To produce normalized intensity kymographs for contracting rings in cells expressing LAGFP (Supplemental Figure S1F), we first needed to segment out the ring fluorescence, in order to avoid also including actin patches and cables that are next to the ring in our analysis. We did so using cells that coexpressed Cdc15-tdtomato, and using the fluorescence signal from the Cdc15 to threshold the ring, using a semiautomated custom ImageJ macro.
First, in the Cdc15-tdtomato channel, we measured the SD in the cellular background from a single z-slice. We then performed nonlocal means denoising, using the plug-in of the same name, and using our measured SD for the input value of “sigma” in the plug-in. Then we performed a background subtraction on the resulting image.
Next, we needed to perform thresholding. To do this, we separated the time-lapse image into individual stacks, corresponding to each timepoint in the image. We then applied thresholding to each individual stack (Image/Adjust/Threshold…), using the “IsoData” method of thresholding, and using the entire stack histogram to calculate the threshold. The individual stacks were then concatenated back together, and the resulting binary mask was used to extract the ring fluorescence from the LAGFP channel. From these segmented images, we then generated the normalized linearized intensity maps as previously described.
Segmentation of CW stained cells
To generate the segmented images in Figure 4C, images of CW stained cells were converted into a binary image using the “Threshold…” function (Image/Adjust/Threshold…) with the “Yen” automated threshold. This binary mask was multiplied with the original image to produce an image only containing the high-intensity pixels in the septum. Face-on views were then generated as described above. To view the cell wall signal in the images, an ROI was drawn around the cell in a region adjacent to the septum. This ROI was duplicated (Image/Duplicate…), resliced, and then the resultant image was sum intensity projected to produce a strong cell wall signal. Background subtraction was applied to this image, and then the septum and cell wall images were combined to produce the images shown in Figure 4C.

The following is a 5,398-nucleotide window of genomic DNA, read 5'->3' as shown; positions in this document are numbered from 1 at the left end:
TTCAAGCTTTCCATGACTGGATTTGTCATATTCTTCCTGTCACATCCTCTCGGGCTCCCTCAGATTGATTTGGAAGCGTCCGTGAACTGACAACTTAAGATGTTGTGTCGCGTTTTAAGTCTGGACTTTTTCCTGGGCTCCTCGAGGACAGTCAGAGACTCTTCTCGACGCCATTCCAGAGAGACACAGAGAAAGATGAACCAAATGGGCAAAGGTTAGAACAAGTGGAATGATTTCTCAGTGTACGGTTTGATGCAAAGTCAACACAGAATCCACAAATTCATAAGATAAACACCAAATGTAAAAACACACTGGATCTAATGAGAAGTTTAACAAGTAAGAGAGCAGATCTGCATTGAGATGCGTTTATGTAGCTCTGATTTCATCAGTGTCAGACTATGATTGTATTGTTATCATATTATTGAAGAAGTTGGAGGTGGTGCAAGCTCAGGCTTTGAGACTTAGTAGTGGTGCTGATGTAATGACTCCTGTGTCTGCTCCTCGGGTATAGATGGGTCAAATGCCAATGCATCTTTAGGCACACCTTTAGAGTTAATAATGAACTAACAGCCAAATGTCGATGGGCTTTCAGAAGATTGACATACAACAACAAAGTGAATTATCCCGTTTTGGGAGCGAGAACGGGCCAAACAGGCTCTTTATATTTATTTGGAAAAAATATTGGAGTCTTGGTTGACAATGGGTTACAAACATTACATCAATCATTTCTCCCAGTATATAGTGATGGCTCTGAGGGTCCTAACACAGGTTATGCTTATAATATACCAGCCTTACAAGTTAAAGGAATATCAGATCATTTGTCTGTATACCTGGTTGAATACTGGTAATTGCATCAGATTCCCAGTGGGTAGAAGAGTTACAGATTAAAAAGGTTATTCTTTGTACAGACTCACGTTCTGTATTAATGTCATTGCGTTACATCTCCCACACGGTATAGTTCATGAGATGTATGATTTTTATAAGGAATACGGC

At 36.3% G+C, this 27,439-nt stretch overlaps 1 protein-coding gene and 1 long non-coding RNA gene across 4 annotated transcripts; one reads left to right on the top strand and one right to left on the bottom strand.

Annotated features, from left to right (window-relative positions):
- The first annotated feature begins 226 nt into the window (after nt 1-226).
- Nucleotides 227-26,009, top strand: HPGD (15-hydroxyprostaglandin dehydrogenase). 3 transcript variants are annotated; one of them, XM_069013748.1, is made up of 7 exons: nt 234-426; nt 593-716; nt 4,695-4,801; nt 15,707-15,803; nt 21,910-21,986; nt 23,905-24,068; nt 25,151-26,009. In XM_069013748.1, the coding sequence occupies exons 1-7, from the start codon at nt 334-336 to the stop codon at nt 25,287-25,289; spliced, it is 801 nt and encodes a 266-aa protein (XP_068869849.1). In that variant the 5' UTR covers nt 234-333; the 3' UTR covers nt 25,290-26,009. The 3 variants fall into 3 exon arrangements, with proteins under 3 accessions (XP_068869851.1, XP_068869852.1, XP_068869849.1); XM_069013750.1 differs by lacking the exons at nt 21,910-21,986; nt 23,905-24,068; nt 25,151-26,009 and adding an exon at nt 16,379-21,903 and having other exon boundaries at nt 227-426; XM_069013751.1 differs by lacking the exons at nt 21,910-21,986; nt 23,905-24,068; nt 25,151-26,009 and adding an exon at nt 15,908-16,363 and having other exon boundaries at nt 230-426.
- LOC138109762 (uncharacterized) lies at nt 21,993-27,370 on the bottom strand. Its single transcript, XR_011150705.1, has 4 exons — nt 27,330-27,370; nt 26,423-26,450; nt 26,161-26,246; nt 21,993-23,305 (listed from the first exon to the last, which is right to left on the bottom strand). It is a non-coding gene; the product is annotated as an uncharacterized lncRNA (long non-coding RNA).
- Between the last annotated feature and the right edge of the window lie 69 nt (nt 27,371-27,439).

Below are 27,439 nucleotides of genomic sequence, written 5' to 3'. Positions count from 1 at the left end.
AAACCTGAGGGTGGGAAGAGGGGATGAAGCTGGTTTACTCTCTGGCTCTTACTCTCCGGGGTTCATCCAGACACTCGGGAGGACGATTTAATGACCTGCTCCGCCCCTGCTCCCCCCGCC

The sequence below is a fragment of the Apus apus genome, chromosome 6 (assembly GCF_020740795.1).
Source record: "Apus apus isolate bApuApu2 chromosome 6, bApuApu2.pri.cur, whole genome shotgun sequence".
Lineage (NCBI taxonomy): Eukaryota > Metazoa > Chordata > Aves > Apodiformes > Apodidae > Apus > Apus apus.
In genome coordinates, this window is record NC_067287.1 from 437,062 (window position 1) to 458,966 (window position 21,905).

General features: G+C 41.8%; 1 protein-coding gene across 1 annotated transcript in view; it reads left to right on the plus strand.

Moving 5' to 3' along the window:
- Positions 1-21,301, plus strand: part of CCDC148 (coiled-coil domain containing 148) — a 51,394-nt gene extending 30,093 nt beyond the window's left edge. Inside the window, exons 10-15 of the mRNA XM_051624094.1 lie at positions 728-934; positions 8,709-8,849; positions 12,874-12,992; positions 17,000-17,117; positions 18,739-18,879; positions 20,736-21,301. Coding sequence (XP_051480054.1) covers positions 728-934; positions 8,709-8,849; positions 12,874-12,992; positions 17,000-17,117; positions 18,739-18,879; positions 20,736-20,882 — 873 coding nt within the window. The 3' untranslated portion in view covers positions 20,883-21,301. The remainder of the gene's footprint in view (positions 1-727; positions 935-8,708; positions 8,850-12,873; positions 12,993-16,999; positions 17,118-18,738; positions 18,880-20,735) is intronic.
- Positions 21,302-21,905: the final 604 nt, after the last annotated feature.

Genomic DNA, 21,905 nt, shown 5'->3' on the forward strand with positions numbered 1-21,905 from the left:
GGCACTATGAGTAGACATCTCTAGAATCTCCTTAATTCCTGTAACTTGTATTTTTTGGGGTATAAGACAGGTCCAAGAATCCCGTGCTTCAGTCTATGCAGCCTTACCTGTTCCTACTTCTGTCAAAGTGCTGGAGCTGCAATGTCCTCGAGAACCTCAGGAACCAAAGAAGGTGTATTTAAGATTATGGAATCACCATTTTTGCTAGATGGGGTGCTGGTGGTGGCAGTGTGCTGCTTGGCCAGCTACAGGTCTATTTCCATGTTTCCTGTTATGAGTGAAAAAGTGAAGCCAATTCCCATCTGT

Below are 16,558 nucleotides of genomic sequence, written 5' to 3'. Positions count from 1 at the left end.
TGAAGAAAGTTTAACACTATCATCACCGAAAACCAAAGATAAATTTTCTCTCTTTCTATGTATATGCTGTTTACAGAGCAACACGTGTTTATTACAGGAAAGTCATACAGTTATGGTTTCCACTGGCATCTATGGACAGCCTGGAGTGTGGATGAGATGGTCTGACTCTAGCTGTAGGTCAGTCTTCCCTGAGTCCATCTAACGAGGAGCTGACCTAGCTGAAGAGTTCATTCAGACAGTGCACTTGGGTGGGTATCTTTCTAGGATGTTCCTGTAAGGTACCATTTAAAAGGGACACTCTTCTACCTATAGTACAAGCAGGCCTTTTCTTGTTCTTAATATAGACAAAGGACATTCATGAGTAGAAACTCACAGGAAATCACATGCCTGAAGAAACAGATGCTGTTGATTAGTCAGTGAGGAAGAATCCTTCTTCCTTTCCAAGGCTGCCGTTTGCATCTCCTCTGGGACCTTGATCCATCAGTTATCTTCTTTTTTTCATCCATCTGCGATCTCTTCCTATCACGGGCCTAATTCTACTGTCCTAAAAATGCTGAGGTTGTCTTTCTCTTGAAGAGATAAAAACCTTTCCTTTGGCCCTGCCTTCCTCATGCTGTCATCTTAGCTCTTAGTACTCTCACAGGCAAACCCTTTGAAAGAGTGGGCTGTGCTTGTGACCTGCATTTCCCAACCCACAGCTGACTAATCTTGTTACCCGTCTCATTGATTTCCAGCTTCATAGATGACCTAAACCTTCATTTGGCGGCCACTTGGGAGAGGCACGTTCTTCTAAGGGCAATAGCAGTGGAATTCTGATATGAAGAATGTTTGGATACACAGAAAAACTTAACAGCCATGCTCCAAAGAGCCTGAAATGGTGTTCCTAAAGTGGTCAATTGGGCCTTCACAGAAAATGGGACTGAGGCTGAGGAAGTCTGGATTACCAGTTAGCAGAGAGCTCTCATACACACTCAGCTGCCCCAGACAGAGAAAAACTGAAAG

Fitting of GMM to histogram of peeling events
Fitting of GMMs to our data sets was performed using the “fitgmdist” function in MATLAB. A GMM is fitted directly to the data, rather than to the histogram, so the optimum GMM is independent of the appearance of the histogram. Custom MATLAB scripts were used to generate models with between one and five components (i.e., number of individual Gaussians), and select which of these produced the best fit, based on which model had the lowest AIC (Akaike Information Criterion) value. We also calculated the Akaike weights/probabilities for each model, using the formula
(Wagenmakers and Farrell, 2004), where wi is the weight/probability for the ith model, AICi is the AIC value for the ith model, min(AIC) is the minimum AIC value from all the models, and N is the number of models (five). Using this, we obtained probabilities for models containing one to five components of 0.0045, 0.0365, 0.91, 0.0441, and 0.0048 for adf1-M2 cells, and 0.0001, 0.1284, 0.6469, 0.2099, and 0.0148 for adf1-M3 cells, indicating that a three-component model was the best fit for both sets of data.
This article was published online ahead of print in MBoC in Press (http://www.molbiolcell.org/cgi/doi/10.1091/mbc.E18-08-0511) on February 13, 2019.
cumulative distribution function
Gaussian mixture model
probability density function
We thank members of the M.K.B. lab for useful discussions and Thomas Pollard and Kathleen Gould for the gifts of strains and plasmids. T.H.C. is funded by the Engineering and Physical Sciences Research Council, Grant no. EP/F500378/1. Work in the M.K.B. lab is funded by the European Research Council (advanced grant, no. ERC-2014-ADG 671083), Wellcome Trust (senior investigator award, WT101885MA), and the Royal Society (Wolfson Merit Award, WM130042).